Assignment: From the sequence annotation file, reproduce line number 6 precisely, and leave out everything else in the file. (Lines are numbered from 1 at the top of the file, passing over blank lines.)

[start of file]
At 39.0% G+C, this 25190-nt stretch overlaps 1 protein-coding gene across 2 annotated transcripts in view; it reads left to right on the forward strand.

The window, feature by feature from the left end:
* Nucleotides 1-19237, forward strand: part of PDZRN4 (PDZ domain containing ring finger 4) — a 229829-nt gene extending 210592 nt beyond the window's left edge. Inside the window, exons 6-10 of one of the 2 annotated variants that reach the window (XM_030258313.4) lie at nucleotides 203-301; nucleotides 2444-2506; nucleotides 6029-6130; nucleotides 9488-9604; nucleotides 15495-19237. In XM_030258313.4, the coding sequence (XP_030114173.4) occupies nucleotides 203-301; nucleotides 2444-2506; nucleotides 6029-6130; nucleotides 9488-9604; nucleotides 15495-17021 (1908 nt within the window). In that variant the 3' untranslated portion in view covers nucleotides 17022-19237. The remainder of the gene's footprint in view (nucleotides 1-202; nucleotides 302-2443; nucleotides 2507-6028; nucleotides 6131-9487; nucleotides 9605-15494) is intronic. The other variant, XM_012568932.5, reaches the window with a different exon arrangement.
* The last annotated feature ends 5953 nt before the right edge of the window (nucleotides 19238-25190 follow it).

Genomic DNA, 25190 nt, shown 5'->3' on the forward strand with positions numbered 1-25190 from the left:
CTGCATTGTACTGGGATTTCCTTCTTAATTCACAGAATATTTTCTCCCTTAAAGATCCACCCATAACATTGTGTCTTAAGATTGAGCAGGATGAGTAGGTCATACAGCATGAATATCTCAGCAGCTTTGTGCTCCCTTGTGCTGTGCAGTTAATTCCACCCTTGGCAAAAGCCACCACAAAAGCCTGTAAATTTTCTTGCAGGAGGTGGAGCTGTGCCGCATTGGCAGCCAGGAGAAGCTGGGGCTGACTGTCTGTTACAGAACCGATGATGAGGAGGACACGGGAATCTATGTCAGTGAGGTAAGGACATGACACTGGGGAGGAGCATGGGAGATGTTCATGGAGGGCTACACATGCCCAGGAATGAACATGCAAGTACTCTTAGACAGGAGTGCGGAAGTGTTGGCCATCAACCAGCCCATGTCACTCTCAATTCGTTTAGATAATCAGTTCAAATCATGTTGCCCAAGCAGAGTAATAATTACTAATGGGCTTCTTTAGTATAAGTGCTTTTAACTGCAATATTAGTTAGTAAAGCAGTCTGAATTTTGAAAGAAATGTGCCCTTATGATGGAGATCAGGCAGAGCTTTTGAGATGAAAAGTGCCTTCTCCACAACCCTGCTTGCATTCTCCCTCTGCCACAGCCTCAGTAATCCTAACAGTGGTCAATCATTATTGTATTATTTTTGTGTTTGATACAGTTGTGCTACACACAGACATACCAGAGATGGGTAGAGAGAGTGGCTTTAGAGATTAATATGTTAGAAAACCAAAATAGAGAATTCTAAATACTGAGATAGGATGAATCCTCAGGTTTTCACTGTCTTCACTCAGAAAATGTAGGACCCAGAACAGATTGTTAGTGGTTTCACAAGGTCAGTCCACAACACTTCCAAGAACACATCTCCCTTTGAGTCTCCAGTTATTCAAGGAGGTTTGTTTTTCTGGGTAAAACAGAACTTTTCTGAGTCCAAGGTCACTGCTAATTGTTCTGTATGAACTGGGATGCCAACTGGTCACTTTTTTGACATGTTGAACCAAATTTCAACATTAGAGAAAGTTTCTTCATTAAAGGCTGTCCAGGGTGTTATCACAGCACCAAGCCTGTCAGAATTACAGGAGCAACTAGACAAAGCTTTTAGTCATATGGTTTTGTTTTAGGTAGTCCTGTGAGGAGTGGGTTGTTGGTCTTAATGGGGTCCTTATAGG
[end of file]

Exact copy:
CTGCATTGTACTGGGATTTCCTTCTTAATTCACAGAATATTTTCTCCCTTAAAGATCCACCCATAACATTGTGTCTTAAGATTGAGCAGGATGAGTAGGTCATACAGCATGAATATCTCAGCAGCTTTGTGCTCCCTTGTGCTGTGCAGTTAATTCCACCCTTGGCAAAAGCCACCACAAAAGCCTGTAAATTTTCTTGCAGGAGGTGGAGCTGTGCCGCATTGGCAGCCAGGAGAAGCTGGGGCTGACTGTCTGTTACAGAACCGATGATGAGGAGGACACGGGAATCTATGTCAGTGAGGTAAGGACATGACACTGGGGAGGAGCATGGGAGATGTTCATGGAGGGCTACACATGCCCAGGAATGAACATGCAAGTACTCTTAGACAGGAGTGCGGAAGTGTTGGCCATCAACCAGCCCATGTCACTCTCAATTCGTTTAGATAATCAGTTCAAATCATGTTGCCCAAGCAGAGTAATAATTACTAATGGGCTTCTTTAGTATAAGTGCTTTTAACTGCAATATTAGTTAGTAAAGCAGTCTGAATTTTGAAAGAAATGTGCCCTTATGATGGAGATCAGGCAGAGCTTTTGAGATGAAAAGTGCCTTCTCCACAACCCTGCTTGCATTCTCCCTCTGCCACAGCCTCAGTAATCCTAACAGTGGTCAATCATTATTGTATTATTTTTGTGTTTGATACAGTTGTGCTACACACAGACATACCAGAGATGGGTAGAGAGAGTGGCTTTAGAGATTAATATGTTAGAAAACCAAAATAGAGAATTCTAAATACTGAGATAGGATGAATCCTCAGGTTTTCACTGTCTTCACTCAGAAAATGTAGGACCCAGAACAGATTGTTAGTGGTTTCACAAGGTCAGTCCACAACACTTCCAAGAACACATCTCCCTTTGAGTCTCCAGTTATTCAAGGAGGTTTGTTTTTCTGGGTAAAACAGAACTTTTCTGAGTCCAAGGTCACTGCTAATTGTTCTGTATGAACTGGGATGCCAACTGGTCACTTTTTTGACATGTTGAACCAAATTTCAACATTAGAGAAAGTTTCTTCATTAAAGGCTGTCCAGGGTGTTATCACAGCACCAAGCCTGTCAGAATTACAGGAGCAACTAGACAAAGCTTTTAGTCATATGGTTTTGTTTTAGGTAGTCCTGTGAGGAGTGGGTTGTTGGTCTTAATGGGGTCCTTATAGG